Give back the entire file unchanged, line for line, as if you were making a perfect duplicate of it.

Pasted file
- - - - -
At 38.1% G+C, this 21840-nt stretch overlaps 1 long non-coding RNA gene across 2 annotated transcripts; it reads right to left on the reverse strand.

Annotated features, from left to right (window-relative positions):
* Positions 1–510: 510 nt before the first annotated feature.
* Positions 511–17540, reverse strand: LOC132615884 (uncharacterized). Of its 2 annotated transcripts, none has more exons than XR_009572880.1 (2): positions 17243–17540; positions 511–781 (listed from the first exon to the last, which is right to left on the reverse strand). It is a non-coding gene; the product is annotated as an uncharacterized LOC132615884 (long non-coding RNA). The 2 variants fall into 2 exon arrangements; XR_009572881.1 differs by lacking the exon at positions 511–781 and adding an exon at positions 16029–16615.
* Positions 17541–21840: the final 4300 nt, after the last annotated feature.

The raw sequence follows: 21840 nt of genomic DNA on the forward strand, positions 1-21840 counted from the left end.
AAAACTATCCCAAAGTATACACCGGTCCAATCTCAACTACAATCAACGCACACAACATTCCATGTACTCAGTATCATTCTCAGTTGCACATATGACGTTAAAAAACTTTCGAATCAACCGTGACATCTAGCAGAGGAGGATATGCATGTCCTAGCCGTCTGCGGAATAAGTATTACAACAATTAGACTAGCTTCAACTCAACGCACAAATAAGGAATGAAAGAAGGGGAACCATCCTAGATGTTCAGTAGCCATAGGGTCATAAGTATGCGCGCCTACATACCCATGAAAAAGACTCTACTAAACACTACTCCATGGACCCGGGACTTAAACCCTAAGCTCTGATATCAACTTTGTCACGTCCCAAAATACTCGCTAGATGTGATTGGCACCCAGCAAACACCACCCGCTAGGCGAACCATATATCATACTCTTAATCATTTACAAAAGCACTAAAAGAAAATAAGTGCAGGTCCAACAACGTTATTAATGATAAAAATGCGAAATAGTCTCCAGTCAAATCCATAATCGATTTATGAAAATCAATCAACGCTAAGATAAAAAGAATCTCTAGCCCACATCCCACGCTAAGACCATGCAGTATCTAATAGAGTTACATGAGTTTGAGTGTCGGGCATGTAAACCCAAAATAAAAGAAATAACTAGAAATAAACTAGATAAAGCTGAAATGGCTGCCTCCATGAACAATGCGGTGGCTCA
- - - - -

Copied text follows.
At 38.1% G+C, this 21840-nt stretch overlaps 1 long non-coding RNA gene across 2 annotated transcripts; it reads right to left on the reverse strand.

Annotated features, from left to right (window-relative positions):
* Positions 1–510: 510 nt before the first annotated feature.
* Positions 511–17540, reverse strand: LOC132615884 (uncharacterized). Of its 2 annotated transcripts, none has more exons than XR_009572880.1 (2): positions 17243–17540; positions 511–781 (listed from the first exon to the last, which is right to left on the reverse strand). It is a non-coding gene; the product is annotated as an uncharacterized LOC132615884 (long non-coding RNA). The 2 variants fall into 2 exon arrangements; XR_009572881.1 differs by lacking the exon at positions 511–781 and adding an exon at positions 16029–16615.
* Positions 17541–21840: the final 4300 nt, after the last annotated feature.

The raw sequence follows: 21840 nt of genomic DNA on the forward strand, positions 1-21840 counted from the left end.
AAAACTATCCCAAAGTATACACCGGTCCAATCTCAACTACAATCAACGCACACAACATTCCATGTACTCAGTATCATTCTCAGTTGCACATATGACGTTAAAAAACTTTCGAATCAACCGTGACATCTAGCAGAGGAGGATATGCATGTCCTAGCCGTCTGCGGAATAAGTATTACAACAATTAGACTAGCTTCAACTCAACGCACAAATAAGGAATGAAAGAAGGGGAACCATCCTAGATGTTCAGTAGCCATAGGGTCATAAGTATGCGCGCCTACATACCCATGAAAAAGACTCTACTAAACACTACTCCATGGACCCGGGACTTAAACCCTAAGCTCTGATATCAACTTTGTCACGTCCCAAAATACTCGCTAGATGTGATTGGCACCCAGCAAACACCACCCGCTAGGCGAACCATATATCATACTCTTAATCATTTACAAAAGCACTAAAAGAAAATAAGTGCAGGTCCAACAACGTTATTAATGATAAAAATGCGAAATAGTCTCCAGTCAAATCCATAATCGATTTATGAAAATCAATCAACGCTAAGATAAAAAGAATCTCTAGCCCACATCCCACGCTAAGACCATGCAGTATCTAATAGAGTTACATGAGTTTGAGTGTCGGGCATGTAAACCCAAAATAAAAGAAATAACTAGAAATAAACTAGATAAAGCTGAAATGGCTGCCTCCATGAACAATGCGGTGGCTCA